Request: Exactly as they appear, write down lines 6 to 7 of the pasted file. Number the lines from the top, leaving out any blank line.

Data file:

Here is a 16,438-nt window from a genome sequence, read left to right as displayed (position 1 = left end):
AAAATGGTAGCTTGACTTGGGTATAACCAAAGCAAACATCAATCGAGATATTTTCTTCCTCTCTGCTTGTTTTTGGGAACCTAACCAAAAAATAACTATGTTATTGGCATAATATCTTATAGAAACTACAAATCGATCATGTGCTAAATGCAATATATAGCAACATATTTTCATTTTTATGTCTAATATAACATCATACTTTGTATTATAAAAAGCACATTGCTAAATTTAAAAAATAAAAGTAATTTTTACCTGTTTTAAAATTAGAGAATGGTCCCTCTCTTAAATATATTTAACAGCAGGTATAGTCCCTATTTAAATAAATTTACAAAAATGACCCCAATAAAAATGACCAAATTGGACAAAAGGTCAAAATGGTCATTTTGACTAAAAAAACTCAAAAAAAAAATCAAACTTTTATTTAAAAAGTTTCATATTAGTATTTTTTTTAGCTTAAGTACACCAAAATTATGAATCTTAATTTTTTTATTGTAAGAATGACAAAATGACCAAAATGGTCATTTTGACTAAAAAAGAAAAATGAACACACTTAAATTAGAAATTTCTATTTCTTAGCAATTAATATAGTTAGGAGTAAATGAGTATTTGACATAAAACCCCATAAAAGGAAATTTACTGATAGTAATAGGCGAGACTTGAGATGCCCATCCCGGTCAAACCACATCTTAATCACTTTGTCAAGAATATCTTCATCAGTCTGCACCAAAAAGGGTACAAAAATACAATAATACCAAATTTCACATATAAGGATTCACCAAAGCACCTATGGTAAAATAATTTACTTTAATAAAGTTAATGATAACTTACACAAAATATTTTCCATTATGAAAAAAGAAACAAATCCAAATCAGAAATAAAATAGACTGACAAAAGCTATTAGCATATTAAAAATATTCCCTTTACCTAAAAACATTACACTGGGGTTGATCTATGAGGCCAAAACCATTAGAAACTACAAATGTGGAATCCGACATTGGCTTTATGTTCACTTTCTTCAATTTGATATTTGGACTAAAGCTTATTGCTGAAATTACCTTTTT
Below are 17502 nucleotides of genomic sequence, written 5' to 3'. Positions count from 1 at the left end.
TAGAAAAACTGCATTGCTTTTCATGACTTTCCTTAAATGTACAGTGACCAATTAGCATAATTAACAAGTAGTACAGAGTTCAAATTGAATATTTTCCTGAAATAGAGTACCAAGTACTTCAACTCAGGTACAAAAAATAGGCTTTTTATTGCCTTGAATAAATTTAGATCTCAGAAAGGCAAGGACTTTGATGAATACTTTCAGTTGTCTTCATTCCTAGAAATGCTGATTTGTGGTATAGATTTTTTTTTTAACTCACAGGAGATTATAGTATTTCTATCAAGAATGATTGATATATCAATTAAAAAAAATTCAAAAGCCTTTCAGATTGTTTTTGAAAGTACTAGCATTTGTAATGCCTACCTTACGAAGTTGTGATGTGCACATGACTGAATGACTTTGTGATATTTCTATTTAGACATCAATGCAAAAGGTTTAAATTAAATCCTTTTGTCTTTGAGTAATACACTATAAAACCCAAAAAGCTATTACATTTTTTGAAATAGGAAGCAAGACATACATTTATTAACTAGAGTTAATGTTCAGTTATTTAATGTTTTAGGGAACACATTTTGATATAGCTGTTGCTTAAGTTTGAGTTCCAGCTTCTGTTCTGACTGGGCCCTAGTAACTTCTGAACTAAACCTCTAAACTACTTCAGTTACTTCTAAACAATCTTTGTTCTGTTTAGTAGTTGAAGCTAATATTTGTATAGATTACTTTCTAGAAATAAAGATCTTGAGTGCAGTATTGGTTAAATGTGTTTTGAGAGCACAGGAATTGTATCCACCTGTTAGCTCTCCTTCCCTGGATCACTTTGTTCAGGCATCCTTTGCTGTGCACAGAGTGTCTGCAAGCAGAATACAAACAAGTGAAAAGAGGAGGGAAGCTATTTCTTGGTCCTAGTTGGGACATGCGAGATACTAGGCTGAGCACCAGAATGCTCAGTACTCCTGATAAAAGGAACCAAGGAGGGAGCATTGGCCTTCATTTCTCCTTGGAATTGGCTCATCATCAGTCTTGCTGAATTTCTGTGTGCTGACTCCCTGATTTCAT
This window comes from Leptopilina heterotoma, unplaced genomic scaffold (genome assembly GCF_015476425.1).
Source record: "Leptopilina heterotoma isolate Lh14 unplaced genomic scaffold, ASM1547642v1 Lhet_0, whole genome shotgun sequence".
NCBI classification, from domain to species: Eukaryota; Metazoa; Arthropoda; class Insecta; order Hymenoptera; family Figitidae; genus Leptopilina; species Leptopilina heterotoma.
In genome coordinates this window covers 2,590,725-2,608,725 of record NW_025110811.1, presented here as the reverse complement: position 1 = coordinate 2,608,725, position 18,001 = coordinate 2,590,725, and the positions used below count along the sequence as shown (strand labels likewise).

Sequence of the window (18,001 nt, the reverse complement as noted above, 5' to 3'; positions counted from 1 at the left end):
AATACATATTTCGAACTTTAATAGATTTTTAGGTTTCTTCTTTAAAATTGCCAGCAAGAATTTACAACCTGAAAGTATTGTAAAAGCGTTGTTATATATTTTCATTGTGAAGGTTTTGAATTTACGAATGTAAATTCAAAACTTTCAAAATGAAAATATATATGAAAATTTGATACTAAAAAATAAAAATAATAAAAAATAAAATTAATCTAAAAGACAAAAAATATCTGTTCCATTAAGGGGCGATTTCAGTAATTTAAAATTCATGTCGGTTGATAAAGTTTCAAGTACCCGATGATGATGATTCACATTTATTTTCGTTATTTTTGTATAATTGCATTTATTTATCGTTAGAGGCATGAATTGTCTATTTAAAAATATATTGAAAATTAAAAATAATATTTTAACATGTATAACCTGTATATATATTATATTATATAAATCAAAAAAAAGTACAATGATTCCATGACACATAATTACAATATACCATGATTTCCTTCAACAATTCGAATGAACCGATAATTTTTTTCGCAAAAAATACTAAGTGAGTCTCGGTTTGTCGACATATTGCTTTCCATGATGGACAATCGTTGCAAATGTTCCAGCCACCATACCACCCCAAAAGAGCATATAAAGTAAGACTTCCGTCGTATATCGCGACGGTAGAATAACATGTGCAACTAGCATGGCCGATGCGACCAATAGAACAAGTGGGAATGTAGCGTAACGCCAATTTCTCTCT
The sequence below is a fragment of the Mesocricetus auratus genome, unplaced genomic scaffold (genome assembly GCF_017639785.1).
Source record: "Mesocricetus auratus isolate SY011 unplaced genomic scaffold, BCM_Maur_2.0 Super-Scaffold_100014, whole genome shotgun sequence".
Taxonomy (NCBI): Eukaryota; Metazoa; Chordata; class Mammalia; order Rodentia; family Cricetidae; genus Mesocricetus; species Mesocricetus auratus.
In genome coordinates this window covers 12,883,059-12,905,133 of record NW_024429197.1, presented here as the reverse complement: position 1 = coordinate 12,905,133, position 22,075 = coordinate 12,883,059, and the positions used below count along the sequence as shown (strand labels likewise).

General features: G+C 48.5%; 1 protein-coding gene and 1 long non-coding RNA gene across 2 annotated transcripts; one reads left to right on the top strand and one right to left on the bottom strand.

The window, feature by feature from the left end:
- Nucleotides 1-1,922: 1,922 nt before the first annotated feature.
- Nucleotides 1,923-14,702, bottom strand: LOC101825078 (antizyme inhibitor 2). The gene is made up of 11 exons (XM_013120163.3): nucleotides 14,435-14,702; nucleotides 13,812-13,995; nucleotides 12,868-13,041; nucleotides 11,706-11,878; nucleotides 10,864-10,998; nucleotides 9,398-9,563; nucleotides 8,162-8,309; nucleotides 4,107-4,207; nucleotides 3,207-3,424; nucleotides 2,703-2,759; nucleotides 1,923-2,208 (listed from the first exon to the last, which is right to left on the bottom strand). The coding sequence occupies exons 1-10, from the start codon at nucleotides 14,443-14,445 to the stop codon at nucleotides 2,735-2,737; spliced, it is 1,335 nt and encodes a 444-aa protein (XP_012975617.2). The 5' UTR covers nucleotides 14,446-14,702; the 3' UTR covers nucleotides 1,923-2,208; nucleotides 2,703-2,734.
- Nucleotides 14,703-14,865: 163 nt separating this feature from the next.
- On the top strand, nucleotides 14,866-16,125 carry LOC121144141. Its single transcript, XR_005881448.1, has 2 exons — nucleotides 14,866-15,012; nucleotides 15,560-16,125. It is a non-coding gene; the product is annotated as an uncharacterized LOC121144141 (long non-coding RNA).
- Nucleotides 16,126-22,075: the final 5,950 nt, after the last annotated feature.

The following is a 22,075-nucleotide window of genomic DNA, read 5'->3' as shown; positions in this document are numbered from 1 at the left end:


Source record: "Leptopilina heterotoma isolate Lh14 unplaced genomic scaffold, ASM1547642v1 Lhet_0, whole genome shotgun sequence".
NCBI classification, from domain to species: Eukaryota; Metazoa; Arthropoda; class Insecta; order Hymenoptera; family Figitidae; genus Leptopilina; species Leptopilina heterotoma.